March 14, 2013

The US

Headline:  Shapiro: Obama unlikely to set Iran deadline

To Read:  Abbas Milani criticizes some experts' tendency to over-legitimize the Iranian government and to over-emphasize its rationality:

Two follies have long haunted American policy on Iran. Some critics and foes of the Islamic regime in Tehran have preferred “no negotiation with the regime” as the proper American policy. They have argued that even talking to the regime confers upon it a legitimacy that it does not possess and does not deserve to possess. The regime, this camp claims, is on the verge of collapse, and negotiating with it would only prolong its moribund life. At the other extreme are those who have argued that the regime is in fact legitimate and here to stay, and so have insisted that negotiating with it is the solution not just for the current nuclear impasse but also for all the points of contention between Tehran and the West. If past attempts at negotiation have not worked, these “realists” explain, it has been only because American policy-makers have not tried hard enough. Every president from Carter to Obama has come under criticism from this accommodationist camp for disingenuous or half-hearted attempts at negotiation. Advocates of this approach have shown different degrees of sympathy with, and even outright support for, the regime in Iran.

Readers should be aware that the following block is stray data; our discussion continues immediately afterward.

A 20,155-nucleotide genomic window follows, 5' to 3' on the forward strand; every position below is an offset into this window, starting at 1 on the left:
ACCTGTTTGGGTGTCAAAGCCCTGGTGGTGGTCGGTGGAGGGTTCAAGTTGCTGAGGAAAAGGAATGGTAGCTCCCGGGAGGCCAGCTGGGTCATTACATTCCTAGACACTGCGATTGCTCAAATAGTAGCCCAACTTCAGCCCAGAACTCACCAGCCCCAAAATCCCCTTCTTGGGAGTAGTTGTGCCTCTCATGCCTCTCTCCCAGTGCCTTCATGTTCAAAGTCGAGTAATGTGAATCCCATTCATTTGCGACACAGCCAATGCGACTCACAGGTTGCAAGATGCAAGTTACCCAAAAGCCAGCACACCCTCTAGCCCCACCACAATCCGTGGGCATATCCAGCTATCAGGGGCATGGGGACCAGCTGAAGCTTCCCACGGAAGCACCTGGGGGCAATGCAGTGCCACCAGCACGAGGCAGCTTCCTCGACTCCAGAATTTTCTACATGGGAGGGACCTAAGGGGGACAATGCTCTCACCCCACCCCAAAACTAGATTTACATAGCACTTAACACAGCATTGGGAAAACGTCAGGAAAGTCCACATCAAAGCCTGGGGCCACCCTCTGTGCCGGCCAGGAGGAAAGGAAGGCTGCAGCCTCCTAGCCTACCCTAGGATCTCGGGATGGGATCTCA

Quote: “It is of the utmost importance that is perception is changed; especially Israel's perception. If Israel thinks this is so, they will take actions without consulting the US. The President is the only person who can dispel this perception that the US is withdrawing; this is why this visit is so important as it will reaffirm US involvement and discussions can move forward on preventing the development of nuclear weapons”, former US under-Secretary of Defense, Dov Zakheim about the perception that the US is withdrawing from world affairs, yesterday at the Herzliya conference.

Number: 41%, the global median approval rate of US leadership (the lowest in Obama's Presidency).